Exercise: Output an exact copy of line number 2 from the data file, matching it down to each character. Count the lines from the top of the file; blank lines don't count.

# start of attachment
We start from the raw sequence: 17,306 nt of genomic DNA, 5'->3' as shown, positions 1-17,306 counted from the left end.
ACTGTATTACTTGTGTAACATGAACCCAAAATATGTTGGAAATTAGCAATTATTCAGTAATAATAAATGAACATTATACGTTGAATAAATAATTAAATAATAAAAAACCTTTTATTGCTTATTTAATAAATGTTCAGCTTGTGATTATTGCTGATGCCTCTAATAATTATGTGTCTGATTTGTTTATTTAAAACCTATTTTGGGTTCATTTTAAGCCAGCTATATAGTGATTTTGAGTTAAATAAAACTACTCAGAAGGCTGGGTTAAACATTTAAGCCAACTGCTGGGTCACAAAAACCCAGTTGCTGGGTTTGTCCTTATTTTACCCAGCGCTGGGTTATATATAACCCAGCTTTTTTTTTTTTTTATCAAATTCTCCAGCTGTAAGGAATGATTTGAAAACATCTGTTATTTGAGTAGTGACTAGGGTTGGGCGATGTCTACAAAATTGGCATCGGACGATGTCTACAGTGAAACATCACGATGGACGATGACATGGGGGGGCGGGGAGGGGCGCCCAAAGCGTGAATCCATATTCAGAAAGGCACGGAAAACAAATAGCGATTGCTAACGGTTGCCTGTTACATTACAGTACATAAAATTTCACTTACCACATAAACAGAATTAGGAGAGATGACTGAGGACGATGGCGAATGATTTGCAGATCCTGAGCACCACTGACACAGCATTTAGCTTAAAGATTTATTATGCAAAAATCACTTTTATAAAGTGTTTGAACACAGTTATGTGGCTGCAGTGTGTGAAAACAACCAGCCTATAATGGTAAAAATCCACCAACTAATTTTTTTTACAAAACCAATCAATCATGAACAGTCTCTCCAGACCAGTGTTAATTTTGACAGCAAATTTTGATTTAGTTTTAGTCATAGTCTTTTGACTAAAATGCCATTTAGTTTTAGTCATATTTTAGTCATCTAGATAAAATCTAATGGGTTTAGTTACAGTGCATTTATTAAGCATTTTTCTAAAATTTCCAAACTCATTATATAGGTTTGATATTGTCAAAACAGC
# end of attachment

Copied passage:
ACTGTATTACTTGTGTAACATGAACCCAAAATATGTTGGAAATTAGCAATTATTCAGTAATAATAAATGAACATTATACGTTGAATAAATAATTAAATAATAAAAAACCTTTTATTGCTTATTTAATAAATGTTCAGCTTGTGATTATTGCTGATGCCTCTAATAATTATGTGTCTGATTTGTTTATTTAAAACCTATTTTGGGTTCATTTTAAGCCAGCTATATAGTGATTTTGAGTTAAATAAAACTACTCAGAAGGCTGGGTTAAACATTTAAGCCAACTGCTGGGTCACAAAAACCCAGTTGCTGGGTTTGTCCTTATTTTACCCAGCGCTGGGTTATATATAACCCAGCTTTTTTTTTTTTTTATCAAATTCTCCAGCTGTAAGGAATGATTTGAAAACATCTGTTATTTGAGTAGTGACTAGGGTTGGGCGATGTCTACAAAATTGGCATCGGACGATGTCTACAGTGAAACATCACGATGGACGATGACATGGGGGGGCGGGGAGGGGCGCCCAAAGCGTGAATCCATATTCAGAAAGGCACGGAAAACAAATAGCGATTGCTAACGGTTGCCTGTTACATTACAGTACATAAAATTTCACTTACCACATAAACAGAATTAGGAGAGATGACTGAGGACGATGGCGAATGATTTGCAGATCCTGAGCACCACTGACACAGCATTTAGCTTAAAGATTTATTATGCAAAAATCACTTTTATAAAGTGTTTGAACACAGTTATGTGGCTGCAGTGTGTGAAAACAACCAGCCTATAATGGTAAAAATCCACCAACTAATTTTTTTTACAAAACCAATCAATCATGAACAGTCTCTCCAGACCAGTGTTAATTTTGACAGCAAATTTTGATTTAGTTTTAGTCATAGTCTTTTGACTAAAATGCCATTTAGTTTTAGTCATATTTTAGTCATCTAGATAAAATCTAATGGGTTTAGTTACAGTGCATTTATTAAGCATTTTTCTAAAATTTCCAAACTCATTATATAGGTTTGATATTGTCAAAACAGC